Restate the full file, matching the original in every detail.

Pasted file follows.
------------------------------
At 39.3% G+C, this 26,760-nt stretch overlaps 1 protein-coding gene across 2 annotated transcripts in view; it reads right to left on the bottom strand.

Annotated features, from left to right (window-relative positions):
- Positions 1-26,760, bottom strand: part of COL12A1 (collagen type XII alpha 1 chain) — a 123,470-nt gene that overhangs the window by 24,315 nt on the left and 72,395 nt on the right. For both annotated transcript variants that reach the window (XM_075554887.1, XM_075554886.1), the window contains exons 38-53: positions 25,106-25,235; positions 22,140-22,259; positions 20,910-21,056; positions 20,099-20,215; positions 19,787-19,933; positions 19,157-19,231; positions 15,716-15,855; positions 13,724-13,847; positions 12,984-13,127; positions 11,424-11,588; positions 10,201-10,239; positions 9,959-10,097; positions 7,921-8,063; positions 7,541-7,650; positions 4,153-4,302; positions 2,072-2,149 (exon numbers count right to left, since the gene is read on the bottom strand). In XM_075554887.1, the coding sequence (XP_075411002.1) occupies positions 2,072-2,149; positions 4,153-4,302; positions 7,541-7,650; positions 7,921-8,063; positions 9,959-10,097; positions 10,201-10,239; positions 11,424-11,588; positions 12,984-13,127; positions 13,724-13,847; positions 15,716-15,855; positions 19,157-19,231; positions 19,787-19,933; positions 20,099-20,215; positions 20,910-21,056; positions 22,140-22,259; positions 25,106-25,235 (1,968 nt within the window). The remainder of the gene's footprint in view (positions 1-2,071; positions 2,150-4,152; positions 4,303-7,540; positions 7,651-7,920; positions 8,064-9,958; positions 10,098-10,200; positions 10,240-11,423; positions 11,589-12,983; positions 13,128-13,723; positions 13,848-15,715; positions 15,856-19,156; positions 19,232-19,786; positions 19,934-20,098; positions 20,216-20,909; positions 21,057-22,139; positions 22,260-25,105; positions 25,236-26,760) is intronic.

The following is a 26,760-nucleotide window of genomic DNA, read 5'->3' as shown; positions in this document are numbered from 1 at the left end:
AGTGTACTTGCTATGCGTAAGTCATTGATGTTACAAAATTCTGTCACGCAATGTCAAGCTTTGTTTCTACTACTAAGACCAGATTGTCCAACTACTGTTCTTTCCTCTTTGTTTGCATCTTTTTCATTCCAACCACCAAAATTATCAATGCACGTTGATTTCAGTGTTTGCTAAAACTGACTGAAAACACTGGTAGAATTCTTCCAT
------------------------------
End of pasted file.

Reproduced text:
At 39.3% G+C, this 26,760-nt stretch overlaps 1 protein-coding gene across 2 annotated transcripts in view; it reads right to left on the bottom strand.

Annotated features, from left to right (window-relative positions):
- Positions 1-26,760, bottom strand: part of COL12A1 (collagen type XII alpha 1 chain) — a 123,470-nt gene that overhangs the window by 24,315 nt on the left and 72,395 nt on the right. For both annotated transcript variants that reach the window (XM_075554887.1, XM_075554886.1), the window contains exons 38-53: positions 25,106-25,235; positions 22,140-22,259; positions 20,910-21,056; positions 20,099-20,215; positions 19,787-19,933; positions 19,157-19,231; positions 15,716-15,855; positions 13,724-13,847; positions 12,984-13,127; positions 11,424-11,588; positions 10,201-10,239; positions 9,959-10,097; positions 7,921-8,063; positions 7,541-7,650; positions 4,153-4,302; positions 2,072-2,149 (exon numbers count right to left, since the gene is read on the bottom strand). In XM_075554887.1, the coding sequence (XP_075411002.1) occupies positions 2,072-2,149; positions 4,153-4,302; positions 7,541-7,650; positions 7,921-8,063; positions 9,959-10,097; positions 10,201-10,239; positions 11,424-11,588; positions 12,984-13,127; positions 13,724-13,847; positions 15,716-15,855; positions 19,157-19,231; positions 19,787-19,933; positions 20,099-20,215; positions 20,910-21,056; positions 22,140-22,259; positions 25,106-25,235 (1,968 nt within the window). The remainder of the gene's footprint in view (positions 1-2,071; positions 2,150-4,152; positions 4,303-7,540; positions 7,651-7,920; positions 8,064-9,958; positions 10,098-10,200; positions 10,240-11,423; positions 11,589-12,983; positions 13,128-13,723; positions 13,848-15,715; positions 15,856-19,156; positions 19,232-19,786; positions 19,934-20,098; positions 20,216-20,909; positions 21,057-22,139; positions 22,260-25,105; positions 25,236-26,760) is intronic.

The following is a 26,760-nucleotide window of genomic DNA, read 5'->3' as shown; positions in this document are numbered from 1 at the left end:
AGTGTACTTGCTATGCGTAAGTCATTGATGTTACAAAATTCTGTCACGCAATGTCAAGCTTTGTTTCTACTACTAAGACCAGATTGTCCAACTACTGTTCTTTCCTCTTTGTTTGCATCTTTTTCATTCCAACCACCAAAATTATCAATGCACGTTGATTTCAGTGTTTGCTAAAACTGACTGAAAACACTGGTAGAATTCTTCCAT